I read earlier today (Google Talkabout) that if you set your GMail settings to 'US English' then GTalk would update to offer file transfer and voicemail — and also offer to show what music you're currently listening to. And it has, and it does:
I've tested the Voicemail facility, by the way, and it works beautifully: very simple to use (both to record/send and to receive/open) and it produces a very clear recording. (The 'Meep' is something we'll surely grow tired of very quickly, but it did remind me of the guy whose answer machine ran, 'Leave a message after the sheep'. So many people never stopped laughing after the 'Baa' that he had to change his greeting in order to get any messages.)
Changing the language settings also altered the top left of my screen in GMail:
Is this also new, or "just" something that's been there for a while for US users?
In the end, flickr and Picasaweb provide different things and a comparison isn't as apropos as you'd think. Picasa integrates with your current tools (Picasa on Win and Linux, iPhoto on Mac) and creates a simple interface to share and organize your photos. Flickr's strength comes from its thriving Web 2.0 community and collaboration and search. If you are seeking a place to store your online photos, either service will likely serve you perfectly well.
Ultimately, I have chosen Picasa because Flickr's interface is just too clunky for quickly accessing specific photos when you have a large number of photos in your photostream. However, I still use flickr, and fairly avidly, because the communities are great and the number of photos is simply astounding. It comes down to the fact that Picasaweb is a personal experience and flickr is a group one, and what I'm looking for for my photos is a simple way to show them to my family.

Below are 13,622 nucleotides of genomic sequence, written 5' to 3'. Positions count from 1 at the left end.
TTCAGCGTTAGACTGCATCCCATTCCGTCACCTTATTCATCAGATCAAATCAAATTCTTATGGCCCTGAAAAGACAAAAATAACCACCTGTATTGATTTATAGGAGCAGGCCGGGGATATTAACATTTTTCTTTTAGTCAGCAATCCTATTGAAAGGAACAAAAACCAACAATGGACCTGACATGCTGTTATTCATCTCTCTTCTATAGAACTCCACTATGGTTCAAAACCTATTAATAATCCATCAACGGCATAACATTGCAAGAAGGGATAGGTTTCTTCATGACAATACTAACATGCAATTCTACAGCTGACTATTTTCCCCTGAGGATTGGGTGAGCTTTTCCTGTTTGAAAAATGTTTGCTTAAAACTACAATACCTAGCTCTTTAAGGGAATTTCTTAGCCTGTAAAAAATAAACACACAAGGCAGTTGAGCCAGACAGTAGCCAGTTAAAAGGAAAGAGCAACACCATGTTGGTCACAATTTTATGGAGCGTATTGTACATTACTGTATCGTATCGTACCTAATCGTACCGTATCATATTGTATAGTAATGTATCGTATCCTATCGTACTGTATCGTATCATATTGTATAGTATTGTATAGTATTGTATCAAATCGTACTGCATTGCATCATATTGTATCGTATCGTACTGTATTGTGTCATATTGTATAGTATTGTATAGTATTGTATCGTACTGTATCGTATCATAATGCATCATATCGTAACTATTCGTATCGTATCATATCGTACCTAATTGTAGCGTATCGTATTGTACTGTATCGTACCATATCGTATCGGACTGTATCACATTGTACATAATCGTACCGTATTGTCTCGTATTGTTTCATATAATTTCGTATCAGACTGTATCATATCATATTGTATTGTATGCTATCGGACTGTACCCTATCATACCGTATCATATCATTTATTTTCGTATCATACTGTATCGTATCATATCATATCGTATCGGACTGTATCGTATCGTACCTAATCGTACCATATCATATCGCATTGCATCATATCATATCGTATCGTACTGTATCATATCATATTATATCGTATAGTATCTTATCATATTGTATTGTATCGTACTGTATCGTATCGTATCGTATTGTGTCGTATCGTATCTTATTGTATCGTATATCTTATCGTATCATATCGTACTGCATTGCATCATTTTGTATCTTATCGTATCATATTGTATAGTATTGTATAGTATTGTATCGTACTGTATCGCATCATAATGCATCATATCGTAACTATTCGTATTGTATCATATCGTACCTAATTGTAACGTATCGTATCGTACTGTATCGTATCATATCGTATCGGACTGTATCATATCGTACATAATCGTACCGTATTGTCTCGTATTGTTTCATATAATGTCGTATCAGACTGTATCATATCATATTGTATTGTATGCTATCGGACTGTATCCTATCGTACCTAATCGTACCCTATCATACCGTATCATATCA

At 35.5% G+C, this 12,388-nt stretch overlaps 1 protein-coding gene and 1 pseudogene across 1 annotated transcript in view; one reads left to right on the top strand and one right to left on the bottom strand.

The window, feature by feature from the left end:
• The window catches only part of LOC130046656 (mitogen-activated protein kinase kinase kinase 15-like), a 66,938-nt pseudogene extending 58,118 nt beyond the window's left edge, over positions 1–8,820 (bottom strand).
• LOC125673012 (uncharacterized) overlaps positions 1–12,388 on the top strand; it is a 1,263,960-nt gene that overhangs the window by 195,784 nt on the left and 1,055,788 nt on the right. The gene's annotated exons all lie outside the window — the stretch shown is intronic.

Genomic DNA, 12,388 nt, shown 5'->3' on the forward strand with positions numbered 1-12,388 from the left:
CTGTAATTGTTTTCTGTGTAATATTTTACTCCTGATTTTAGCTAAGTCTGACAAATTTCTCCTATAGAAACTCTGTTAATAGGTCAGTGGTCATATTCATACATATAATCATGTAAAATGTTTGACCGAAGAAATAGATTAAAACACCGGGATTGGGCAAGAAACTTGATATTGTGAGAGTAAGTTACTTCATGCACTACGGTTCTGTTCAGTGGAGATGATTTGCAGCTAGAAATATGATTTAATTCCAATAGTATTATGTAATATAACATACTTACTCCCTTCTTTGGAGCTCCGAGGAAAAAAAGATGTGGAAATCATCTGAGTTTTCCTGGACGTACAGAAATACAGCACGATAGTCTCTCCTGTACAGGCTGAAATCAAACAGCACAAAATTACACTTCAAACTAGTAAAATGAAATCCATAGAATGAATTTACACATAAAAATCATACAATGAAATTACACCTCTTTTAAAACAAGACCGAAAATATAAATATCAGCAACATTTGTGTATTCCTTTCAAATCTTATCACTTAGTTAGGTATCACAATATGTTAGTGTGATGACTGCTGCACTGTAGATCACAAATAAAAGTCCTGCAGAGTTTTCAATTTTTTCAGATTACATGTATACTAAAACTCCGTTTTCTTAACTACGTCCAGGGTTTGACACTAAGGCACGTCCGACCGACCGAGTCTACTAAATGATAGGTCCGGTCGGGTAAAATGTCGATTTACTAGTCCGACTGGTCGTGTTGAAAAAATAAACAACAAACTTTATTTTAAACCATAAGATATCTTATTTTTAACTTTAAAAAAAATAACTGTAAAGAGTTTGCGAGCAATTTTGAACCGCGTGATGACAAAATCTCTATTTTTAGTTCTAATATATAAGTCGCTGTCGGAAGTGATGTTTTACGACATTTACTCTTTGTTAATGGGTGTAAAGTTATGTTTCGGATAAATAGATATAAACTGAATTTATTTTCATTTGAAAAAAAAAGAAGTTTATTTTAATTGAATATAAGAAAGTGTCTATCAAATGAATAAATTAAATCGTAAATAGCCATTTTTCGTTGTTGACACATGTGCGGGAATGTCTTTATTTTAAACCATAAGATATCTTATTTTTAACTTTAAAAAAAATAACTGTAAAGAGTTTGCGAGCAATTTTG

For me, the me/group distinction is telling. Richard MacManus posted yesterday, Social Software dominates the tech news: 'A lot of people think the social aspect of this era of the Web is its defining characteristic. And judging by all the news above, it's hard to argue against that! It's fantastic too that Apple is getting into the spirit of things, while Microsoft and Yahoo continue to set the pace for the big companies. Social networking and Google are uneasy bedfellows, but hopefully even they will get into the act soon.'
So I was particularly interested in Google Video shifting in a more social direction, as Ben also noted:
Techcrunch has screenshots of the new Google Video interface. Google Video, of course, is Google’s Youtube competitor - which is faring badly in comparison. At first glance, aside from a page reformat, there are two features, either new or made significantly more prominent - comments, and “more from this user” - that Youtube has always had. In short, in order to compete, Google has added people into the mix.
Suddenly the dynamic changes. It’s not just a bucket where you throw video and hope someone will see it; people can now share videos with each other within the interface, and if you like one submission from a user, you can see everything else they’ve contributed. Rather than just the technology, it becomes a more social ecosystem, allowing users to filter content through other people they might be interested or have something in common with.
It will, indeed, be interesting to see how Google develops in the more human era of the social web.
Update: Google Talkabout has an excellent posting about the new features ('The new Google Talk features … have completed testing and are now available to everyone' — everyone? Other language users? US English users only?) written by one of their software engineers, here.